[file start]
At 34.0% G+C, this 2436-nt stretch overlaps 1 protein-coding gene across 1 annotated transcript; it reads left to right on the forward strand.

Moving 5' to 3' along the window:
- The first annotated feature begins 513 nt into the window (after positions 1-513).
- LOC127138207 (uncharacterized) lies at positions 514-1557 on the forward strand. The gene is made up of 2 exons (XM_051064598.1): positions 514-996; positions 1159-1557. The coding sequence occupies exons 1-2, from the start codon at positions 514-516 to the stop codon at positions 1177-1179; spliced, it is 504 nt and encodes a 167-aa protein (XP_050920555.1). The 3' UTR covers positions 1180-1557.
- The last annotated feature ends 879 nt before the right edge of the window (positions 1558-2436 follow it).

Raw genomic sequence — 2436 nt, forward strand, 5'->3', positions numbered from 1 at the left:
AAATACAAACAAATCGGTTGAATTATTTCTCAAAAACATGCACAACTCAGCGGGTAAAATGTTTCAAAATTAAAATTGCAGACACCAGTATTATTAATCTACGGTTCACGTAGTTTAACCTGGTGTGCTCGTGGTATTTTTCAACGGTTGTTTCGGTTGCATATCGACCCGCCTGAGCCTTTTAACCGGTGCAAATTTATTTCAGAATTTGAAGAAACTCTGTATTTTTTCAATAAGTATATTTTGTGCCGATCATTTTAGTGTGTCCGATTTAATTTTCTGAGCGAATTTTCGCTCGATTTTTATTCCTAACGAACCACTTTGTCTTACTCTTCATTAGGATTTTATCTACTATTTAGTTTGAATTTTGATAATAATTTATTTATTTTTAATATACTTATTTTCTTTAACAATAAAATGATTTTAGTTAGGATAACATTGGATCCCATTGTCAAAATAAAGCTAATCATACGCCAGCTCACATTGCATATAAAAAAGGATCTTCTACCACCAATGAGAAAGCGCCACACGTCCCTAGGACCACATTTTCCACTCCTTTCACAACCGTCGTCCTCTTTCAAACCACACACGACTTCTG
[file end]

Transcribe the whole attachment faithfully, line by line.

At 34.0% G+C, this 2436-nt stretch overlaps 1 protein-coding gene across 1 annotated transcript; it reads left to right on the forward strand.

Moving 5' to 3' along the window:
- The first annotated feature begins 513 nt into the window (after positions 1-513).
- LOC127138207 (uncharacterized) lies at positions 514-1557 on the forward strand. The gene is made up of 2 exons (XM_051064598.1): positions 514-996; positions 1159-1557. The coding sequence occupies exons 1-2, from the start codon at positions 514-516 to the stop codon at positions 1177-1179; spliced, it is 504 nt and encodes a 167-aa protein (XP_050920555.1). The 3' UTR covers positions 1180-1557.
- The last annotated feature ends 879 nt before the right edge of the window (positions 1558-2436 follow it).

Raw genomic sequence — 2436 nt, forward strand, 5'->3', positions numbered from 1 at the left:
AAATACAAACAAATCGGTTGAATTATTTCTCAAAAACATGCACAACTCAGCGGGTAAAATGTTTCAAAATTAAAATTGCAGACACCAGTATTATTAATCTACGGTTCACGTAGTTTAACCTGGTGTGCTCGTGGTATTTTTCAACGGTTGTTTCGGTTGCATATCGACCCGCCTGAGCCTTTTAACCGGTGCAAATTTATTTCAGAATTTGAAGAAACTCTGTATTTTTTCAATAAGTATATTTTGTGCCGATCATTTTAGTGTGTCCGATTTAATTTTCTGAGCGAATTTTCGCTCGATTTTTATTCCTAACGAACCACTTTGTCTTACTCTTCATTAGGATTTTATCTACTATTTAGTTTGAATTTTGATAATAATTTATTTATTTTTAATATACTTATTTTCTTTAACAATAAAATGATTTTAGTTAGGATAACATTGGATCCCATTGTCAAAATAAAGCTAATCATACGCCAGCTCACATTGCATATAAAAAAGGATCTTCTACCACCAATGAGAAAGCGCCACACGTCCCTAGGACCACATTTTCCACTCCTTTCACAACCGTCGTCCTCTTTCAAACCACACACGACTTCTG